The virus putting boards under the microscope


6 min read

The author lives in Madrid, where the Spanish government declared a state of alarm on 14 March. Spain’s capital, one of the European hotspots of the coronavirus outbreak, is currently under lockdown.

If you reside somewhere in the Northern Hemisphere, there’s a good chance you’re either sick with Covid-19, sick of being locked at home, or worried sick for your loved ones. The ongoing pandemic is a tragedy — for those losing family members, and for those losing their livelihoods. But it could also be a tipping point for stakeholder capitalism, where boards get the blank slate they need to reinvent their relationship with their workers, their suppliers, their customers, and society at large.

Money for Nothing?

During the Global Financial Crisis, governments across the globe bailed the banks out — and got a lot of flak for it from an angry part of the public. Yet, contrary to popular perception, the financial services industry didn’t go scot-free: severe rules and oversights were imposed in the process, from the increased mandatory capitalisation levels of Basel Ⅲ through to the exacting governance requirements of the SMCR in the UK.

A decade later, here we are again, as governments unveil massive rescue packages. But this time, most of the companies in dire straits aren’t systemic. That means governments can drive a harder bargain. And I mean hard: the White House is pondering an equity stake in every company that gets taxpayer money.

“Only in a crisis are governments able to rally people to accept necessary but painful reforms.”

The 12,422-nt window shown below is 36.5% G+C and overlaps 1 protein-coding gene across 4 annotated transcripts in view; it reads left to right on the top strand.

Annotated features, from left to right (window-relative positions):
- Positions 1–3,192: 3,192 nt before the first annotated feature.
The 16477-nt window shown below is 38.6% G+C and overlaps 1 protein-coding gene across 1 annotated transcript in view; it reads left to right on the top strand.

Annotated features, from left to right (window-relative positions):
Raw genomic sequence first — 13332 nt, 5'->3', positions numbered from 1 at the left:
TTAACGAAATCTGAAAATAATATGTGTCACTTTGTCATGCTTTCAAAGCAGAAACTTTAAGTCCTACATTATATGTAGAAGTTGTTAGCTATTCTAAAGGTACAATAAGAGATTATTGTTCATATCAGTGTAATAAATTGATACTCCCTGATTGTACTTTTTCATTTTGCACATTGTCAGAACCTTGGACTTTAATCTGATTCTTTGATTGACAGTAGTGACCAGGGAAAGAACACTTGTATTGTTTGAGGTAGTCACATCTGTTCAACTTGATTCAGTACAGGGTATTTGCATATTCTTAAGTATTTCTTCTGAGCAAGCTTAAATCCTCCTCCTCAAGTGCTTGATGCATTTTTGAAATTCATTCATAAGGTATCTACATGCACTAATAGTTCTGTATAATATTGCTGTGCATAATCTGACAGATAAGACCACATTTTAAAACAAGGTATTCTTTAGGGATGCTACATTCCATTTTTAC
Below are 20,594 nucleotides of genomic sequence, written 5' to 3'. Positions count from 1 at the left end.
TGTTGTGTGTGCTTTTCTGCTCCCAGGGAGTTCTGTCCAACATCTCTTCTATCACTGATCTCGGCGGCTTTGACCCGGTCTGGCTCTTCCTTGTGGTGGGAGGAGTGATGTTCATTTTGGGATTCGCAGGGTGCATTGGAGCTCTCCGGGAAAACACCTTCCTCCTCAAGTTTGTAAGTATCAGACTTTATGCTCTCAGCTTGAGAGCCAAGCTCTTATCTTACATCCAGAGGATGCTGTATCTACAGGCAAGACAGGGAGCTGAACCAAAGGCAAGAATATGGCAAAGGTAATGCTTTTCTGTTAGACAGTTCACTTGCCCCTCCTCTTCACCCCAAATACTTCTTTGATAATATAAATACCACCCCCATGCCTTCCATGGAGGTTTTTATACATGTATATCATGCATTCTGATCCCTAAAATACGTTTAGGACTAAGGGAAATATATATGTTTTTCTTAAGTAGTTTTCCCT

James Boughton, CIGI senior fellow and former historian of the IMF

So, what kind of stringent demands should boards expect in return for much-needed government loans? It’s anyone’s guess at this point in time, but a few options seem possible.

Industrial Disease

First, environmental improvements.

If we can take such radical measures — no matter the economic harm — to tackle a health crisis, are the ambitious proposals to stop the impending climate catastrophe still so unrealistic? Not to mention many of us are getting a taste of what a greener life used to be like. True, we’ll be relieved to be safe once more and released from the confines of our homes — but will we be happy trading back clear skies for smog, and dolphins for roaring airplanes above our heads?

Should Green New Deal-inspired plans garner enough political support, airlines and other polluters with an urgent need for cash might find themselves with no choice but to accept aggressive environmental targets.

“One possible model is the 2009 bailout of the auto industry . . . The Obama administration rescued GM and Chrysler from bankruptcy but also enacted stricter new fuel-economy rules.”

The New York Times

Sultans of Gig

Second, workers’ rights.

The gig economy was already under attack. Should governments have to step in and pay its “independent contractors” during the lockdowns, it could be the straw that transforms this business model’s back.

Traditional employers might have to make concessions, too. In the US, the tragic implications of a lack of paid sick leave and employer-provided healthcare are now clear — and the country is warming up to state intervention on these issues. With its sights set on re-election, the Trump administration might see a political opportunity in requiring boards to offer these benefits as standard in exchange for federal help.

“The Democratic House will continue to make clear . . . that any emergency response package must put Families First before any aid to corporate America is considered.”

Nancy Pelosi, Speaker of the United States House of Representatives

So Far Away

Third, business practices.

Pressure will mount to bring back jobs that had been sent offshore and “weren’t coming back.” Globalisation was already viewed with suspicion by populist governments, and a deepening spat over the origins of the virus, coupled with the apparent fragility of global supply chains in the midst of a trade war, will have done little to strengthen the case for internationalists.